“I have set the Lord always before me; because he is at my right hand, I shall not be shaken. Therefore, my heart is glad, and my whole being rejoices; my flesh also dwells secure” (Psalm 16:8-9).
Today, I want to explore something I have wrestled with — as I’m sure most people have as well. This topic is woven into the Scripture, although we would not be able to grab a highlighter and easily circle the word right there in our Bibles.
The word, as it is, hardly appears 20 times across the 66 books (in the ESV). But if we carefully examine the following accounts in their entirety, the theme of ‘security’ bubbles up to the surface:
Samuel felt rejected, but God set the record straight: it was Yahweh, their true King, that they had rejected.
The word ‘security’ seldom appears in these passages. But we see a people looking for something to permanently pin their trust on. They longed for a sense of certainty in life — and the security it brings.
First, they longed to trust in the land that was promised to them. Later, they believed they could put their trust in people — judges — who could guard them from their enemies. When that didn’t work out so well, they begged God to designate a ruler over them.
We are not all that different from the Israelites, are we? We look to places, properties, and people in high positions to give us a sense of security. ‘If I can just get into that college, land that job, buy that house, finally find Mr/Mrs Wonderful, they will provide me with a sense of security and identity.’ We look to people in positions — politicians, governments, etc.
Given that reality, the passages mentioned above are sobering. It reminds us that we can only find security in the Lord. The rest are merely counterfeit sources of security.
And in the same region there were shepherds out in the field, keeping watch over their flock by night. And an angel of the Lord appeared to them, and the glory of the Lord shone around them, and they were filled with great fear. And the angel said to them, “Fear not, for behold, I bring you good news of great joy that will be for all the people. For unto you is born this day in the city of David a Savior, who is Christ the Lord (Luke 2:8-11).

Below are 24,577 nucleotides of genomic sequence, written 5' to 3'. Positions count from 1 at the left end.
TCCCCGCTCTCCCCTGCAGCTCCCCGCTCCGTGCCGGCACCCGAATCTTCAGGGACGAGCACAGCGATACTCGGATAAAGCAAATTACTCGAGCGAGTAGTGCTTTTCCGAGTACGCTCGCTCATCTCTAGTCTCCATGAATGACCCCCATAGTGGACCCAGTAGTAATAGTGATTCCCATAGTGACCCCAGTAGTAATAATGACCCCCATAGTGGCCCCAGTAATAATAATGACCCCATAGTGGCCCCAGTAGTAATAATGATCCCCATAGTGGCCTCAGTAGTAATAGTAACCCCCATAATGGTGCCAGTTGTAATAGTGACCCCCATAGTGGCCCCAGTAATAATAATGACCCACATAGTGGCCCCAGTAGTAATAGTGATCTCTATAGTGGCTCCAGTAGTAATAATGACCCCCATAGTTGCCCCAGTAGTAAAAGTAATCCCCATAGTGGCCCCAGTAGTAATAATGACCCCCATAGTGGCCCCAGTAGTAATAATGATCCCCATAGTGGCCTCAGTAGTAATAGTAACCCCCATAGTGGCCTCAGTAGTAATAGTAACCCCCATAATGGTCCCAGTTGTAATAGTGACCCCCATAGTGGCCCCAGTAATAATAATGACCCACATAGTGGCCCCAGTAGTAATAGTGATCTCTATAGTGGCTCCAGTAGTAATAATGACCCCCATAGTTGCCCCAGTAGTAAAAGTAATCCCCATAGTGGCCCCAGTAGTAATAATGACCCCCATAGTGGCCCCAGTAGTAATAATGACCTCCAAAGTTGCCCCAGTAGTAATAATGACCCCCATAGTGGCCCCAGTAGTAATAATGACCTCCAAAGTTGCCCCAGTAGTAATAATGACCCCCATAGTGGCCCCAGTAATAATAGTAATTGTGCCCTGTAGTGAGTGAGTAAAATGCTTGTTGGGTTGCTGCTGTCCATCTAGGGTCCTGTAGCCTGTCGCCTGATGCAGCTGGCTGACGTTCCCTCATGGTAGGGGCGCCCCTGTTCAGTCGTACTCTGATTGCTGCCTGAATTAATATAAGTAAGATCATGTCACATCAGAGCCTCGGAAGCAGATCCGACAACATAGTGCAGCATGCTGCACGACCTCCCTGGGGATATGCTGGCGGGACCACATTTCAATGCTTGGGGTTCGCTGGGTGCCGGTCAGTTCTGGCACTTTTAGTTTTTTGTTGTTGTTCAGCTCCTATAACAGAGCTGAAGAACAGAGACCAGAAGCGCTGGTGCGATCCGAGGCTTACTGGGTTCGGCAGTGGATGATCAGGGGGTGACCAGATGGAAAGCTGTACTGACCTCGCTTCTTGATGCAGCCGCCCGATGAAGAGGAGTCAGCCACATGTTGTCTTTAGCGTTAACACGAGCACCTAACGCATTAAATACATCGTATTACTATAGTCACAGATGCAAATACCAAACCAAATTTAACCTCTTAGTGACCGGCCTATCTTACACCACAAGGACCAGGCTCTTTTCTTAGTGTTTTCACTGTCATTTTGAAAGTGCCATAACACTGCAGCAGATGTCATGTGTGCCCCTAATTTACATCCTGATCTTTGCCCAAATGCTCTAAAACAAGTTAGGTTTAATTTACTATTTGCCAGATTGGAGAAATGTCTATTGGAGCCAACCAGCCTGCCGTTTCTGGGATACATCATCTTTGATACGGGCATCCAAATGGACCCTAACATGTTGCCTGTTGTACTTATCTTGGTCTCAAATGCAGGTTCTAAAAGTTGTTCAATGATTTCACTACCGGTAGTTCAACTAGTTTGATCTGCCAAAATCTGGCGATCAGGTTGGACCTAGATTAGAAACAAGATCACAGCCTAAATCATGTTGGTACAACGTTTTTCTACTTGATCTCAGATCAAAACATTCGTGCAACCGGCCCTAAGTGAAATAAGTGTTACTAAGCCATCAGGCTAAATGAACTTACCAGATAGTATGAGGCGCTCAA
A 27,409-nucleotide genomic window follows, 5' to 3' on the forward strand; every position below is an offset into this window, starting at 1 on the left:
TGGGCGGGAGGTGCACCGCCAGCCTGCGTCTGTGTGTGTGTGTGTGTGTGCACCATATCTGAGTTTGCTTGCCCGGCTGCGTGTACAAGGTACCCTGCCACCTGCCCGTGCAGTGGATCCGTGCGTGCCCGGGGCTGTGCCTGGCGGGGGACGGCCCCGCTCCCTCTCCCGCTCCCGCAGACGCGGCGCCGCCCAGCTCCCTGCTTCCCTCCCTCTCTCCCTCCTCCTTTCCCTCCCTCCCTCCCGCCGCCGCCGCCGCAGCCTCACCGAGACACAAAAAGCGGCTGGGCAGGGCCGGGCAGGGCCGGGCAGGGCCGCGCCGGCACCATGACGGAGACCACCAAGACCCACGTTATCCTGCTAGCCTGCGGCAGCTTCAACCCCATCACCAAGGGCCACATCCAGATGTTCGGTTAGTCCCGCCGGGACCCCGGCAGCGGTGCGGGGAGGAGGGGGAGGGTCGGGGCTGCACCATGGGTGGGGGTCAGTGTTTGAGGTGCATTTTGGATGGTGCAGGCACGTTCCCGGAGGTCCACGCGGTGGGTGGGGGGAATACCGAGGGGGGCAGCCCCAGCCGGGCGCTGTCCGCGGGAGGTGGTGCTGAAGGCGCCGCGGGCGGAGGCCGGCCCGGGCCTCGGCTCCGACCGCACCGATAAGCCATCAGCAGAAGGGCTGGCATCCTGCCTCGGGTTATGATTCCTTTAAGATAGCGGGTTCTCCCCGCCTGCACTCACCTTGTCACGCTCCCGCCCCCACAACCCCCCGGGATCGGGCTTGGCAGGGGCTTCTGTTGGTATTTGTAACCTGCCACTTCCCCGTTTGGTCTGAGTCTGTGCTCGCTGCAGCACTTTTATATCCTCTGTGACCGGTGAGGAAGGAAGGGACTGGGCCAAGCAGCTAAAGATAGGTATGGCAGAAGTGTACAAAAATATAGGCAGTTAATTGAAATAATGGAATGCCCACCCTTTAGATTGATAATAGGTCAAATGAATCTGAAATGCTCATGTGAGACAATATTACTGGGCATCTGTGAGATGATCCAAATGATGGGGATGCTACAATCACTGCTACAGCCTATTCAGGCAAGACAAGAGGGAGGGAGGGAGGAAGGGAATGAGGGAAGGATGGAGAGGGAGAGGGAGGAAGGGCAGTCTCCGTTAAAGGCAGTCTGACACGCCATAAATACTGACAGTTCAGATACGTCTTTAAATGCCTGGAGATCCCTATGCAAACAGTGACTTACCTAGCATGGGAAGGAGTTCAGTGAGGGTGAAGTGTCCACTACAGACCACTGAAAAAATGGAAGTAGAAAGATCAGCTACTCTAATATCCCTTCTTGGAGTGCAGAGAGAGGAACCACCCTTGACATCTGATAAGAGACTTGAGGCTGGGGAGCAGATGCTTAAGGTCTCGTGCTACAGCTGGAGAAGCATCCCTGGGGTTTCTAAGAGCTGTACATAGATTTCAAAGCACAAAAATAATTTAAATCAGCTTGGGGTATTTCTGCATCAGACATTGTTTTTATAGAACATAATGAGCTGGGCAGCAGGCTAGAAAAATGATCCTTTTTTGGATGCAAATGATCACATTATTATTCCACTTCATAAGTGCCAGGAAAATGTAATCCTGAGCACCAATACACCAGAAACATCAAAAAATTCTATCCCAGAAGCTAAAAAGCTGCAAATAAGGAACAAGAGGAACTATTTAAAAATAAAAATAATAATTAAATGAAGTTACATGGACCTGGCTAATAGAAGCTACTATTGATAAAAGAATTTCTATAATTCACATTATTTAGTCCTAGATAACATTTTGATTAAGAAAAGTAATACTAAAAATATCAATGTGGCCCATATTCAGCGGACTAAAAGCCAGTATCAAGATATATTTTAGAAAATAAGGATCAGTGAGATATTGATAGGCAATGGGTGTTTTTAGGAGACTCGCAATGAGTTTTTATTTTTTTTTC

The lesson for us is this: true security can only be found when we drop what we have been falsely relying on, and instead trust in the God who tells us to “fear not”.
We can only find security in the Lord. The rest are merely counterfeit sources of security.
The Greek word for ‘fear’ here is phobeó (pronounced as: fob-eh’-o), from the root word phobos. In the English language, ‘phobia’ is defined as a strong fear, dislike, or aversion; an uncontrollable dread, or a persistent, abnormal, and irrational fear of a specific thing or situation that compels one to avoid it.
Now when the shepherds were fearful (phobeó), the angel told them to “fear not”. True security, in essence, is to take God at His word and “fear not”. Here are some of the many instances where the same word is repeated in the Bible:
My prayer for all of us is that, when we face uncertainty or trouble, we will place our trust in God; that we will make it our practice to grow in God’s wisdom through His Word, trusting the promise that He will make our way secure. He alone is worthy of our trust. He alone can offer us true security.
Prayer: Heavenly Father, we thank You that our security is in You. Thank You for the security that we have in knowing we are sons and daughters of God, co-heirs with Christ. Thank You for Jesus dying on the cross for our sins and being raised from the dead, so that we could have this security, this freedom to know that we don’t have to live a perfect life to have a forever with You. Father God, thank You for all that You’re doing in our lives. Lord, we love You and praise You, and ask this prayer in Lord Jesus’ precious name. Amen.
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